WRIT 340 builds on the foundations of critical thinking, reading, and writing established in WRIT 150, burnishing these skills and augmenting them with an emphasis on the professional, public, and academic aspects of majors and career fields. The course, typically taken during the junior year, is offered in versions that encompass a range of disciplinary concentrations (see below), and it encourages students to, among other things, engage with the ethical issues that accompany their respective disciplines and the vocations to which these may lead. Outside of Dornsife College, the Marshall School of Business and Viterbi School of Engineering present their own varieties of WRIT 340 as well.
Arts and Humanities
These sections appeal to students majoring in English or literature, comparative literature, linguistics, philosophy, religion, art and art history, music and music history, and television and cinema. Assignments include film and literary reviews, analyses of texts, commentaries on academic and social issues, and explorations of themes important to literature, film, music, and the arts. As is true of all models of WRIT 340, students are encouraged to base some of their writing squarely within their individual majors.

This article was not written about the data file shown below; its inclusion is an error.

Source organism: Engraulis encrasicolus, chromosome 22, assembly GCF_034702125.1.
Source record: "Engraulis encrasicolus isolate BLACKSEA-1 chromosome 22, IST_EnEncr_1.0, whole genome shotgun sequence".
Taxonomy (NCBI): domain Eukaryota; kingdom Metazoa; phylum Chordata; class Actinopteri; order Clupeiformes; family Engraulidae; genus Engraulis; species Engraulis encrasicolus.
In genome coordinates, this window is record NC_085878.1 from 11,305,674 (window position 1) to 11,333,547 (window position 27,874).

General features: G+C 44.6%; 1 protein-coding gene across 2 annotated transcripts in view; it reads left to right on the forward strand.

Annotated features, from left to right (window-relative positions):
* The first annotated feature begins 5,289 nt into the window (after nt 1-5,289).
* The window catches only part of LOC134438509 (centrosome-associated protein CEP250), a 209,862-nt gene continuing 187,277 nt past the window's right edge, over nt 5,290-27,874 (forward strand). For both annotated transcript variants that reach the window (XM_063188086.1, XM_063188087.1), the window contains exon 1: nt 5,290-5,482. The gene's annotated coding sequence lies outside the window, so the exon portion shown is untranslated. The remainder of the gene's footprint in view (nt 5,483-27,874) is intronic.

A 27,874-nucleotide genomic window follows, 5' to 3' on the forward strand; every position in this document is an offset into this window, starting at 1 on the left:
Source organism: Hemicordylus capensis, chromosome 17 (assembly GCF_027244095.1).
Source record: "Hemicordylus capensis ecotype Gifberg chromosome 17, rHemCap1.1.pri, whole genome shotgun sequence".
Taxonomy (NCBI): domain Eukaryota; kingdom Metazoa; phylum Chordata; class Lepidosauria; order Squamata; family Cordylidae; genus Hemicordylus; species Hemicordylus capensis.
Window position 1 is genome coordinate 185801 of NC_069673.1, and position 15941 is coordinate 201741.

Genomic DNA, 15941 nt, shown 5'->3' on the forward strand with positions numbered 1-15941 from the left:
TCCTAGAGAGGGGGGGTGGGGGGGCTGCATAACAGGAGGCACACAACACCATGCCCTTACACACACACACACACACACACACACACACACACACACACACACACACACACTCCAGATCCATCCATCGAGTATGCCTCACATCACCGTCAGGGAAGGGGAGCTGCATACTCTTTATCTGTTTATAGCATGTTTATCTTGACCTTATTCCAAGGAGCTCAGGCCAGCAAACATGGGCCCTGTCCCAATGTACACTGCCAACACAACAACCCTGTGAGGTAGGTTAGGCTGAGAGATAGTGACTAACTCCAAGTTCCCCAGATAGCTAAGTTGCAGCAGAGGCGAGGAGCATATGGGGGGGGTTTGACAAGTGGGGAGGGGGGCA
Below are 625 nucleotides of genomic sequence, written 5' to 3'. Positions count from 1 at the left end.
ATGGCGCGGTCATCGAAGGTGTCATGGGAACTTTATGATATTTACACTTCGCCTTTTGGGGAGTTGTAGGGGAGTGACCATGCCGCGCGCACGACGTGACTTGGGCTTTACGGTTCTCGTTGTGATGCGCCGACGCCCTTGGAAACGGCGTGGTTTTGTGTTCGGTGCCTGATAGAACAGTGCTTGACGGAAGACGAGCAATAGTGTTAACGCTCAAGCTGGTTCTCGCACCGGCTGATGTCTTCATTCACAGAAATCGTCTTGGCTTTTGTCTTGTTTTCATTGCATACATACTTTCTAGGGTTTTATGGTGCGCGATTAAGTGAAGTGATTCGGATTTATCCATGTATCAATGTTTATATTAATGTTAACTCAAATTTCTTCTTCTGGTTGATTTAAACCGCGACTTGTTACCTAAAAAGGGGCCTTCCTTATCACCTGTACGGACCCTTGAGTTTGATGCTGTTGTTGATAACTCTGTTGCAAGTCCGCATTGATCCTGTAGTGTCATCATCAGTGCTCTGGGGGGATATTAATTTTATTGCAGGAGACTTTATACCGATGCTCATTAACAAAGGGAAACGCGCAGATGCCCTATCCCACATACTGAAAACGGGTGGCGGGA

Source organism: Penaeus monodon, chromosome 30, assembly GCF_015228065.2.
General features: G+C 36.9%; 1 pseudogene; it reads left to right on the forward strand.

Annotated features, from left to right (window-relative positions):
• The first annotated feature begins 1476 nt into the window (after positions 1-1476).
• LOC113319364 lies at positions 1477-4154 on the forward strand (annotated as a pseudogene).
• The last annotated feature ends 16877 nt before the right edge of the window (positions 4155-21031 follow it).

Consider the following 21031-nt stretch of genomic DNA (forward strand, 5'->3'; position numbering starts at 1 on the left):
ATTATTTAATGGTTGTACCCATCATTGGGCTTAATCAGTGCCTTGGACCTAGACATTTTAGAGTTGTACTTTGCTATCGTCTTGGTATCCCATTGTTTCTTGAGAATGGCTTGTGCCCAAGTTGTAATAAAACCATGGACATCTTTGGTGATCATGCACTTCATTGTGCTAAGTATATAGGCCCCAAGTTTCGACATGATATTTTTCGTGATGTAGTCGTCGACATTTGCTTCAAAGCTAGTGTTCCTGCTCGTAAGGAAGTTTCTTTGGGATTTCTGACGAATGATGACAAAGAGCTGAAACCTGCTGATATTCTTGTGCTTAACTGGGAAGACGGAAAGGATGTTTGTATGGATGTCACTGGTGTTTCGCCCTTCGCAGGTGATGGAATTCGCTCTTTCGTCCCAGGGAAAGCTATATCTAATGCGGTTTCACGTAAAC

Advanced Writing for Editing and Publishing
Designed for students who imagine careers in writing, editing, and publishing, these sections approach the craft of writing through the real-world questions that emerge when moving the ideas of an author into successful publication. While students taking this class will develop the writing skills that all Writ 340 courses foster awareness of audience, genre, revision, and evidence of these sections will develop these skills through situations faced by editors. Students will produce their own critical writing, and they will also produce writing unique to editors: solicitations, readers reports, publishing memos, etc. Students will have the opportunity to evaluate real pitches and questions as well as to produce their own. This class is framed for all students hoping to increase their practical knowledge of writing in the world. Students from all disciplines are welcome in the class, and should expect a classroom experience that focuses on rigorous and fine-grained attention to the aesthetics of language, rhetoric, and audience. Thus, this class will be of help for both students in editorial programs as well as those in non-humanities majors who hope to write for broader audiences.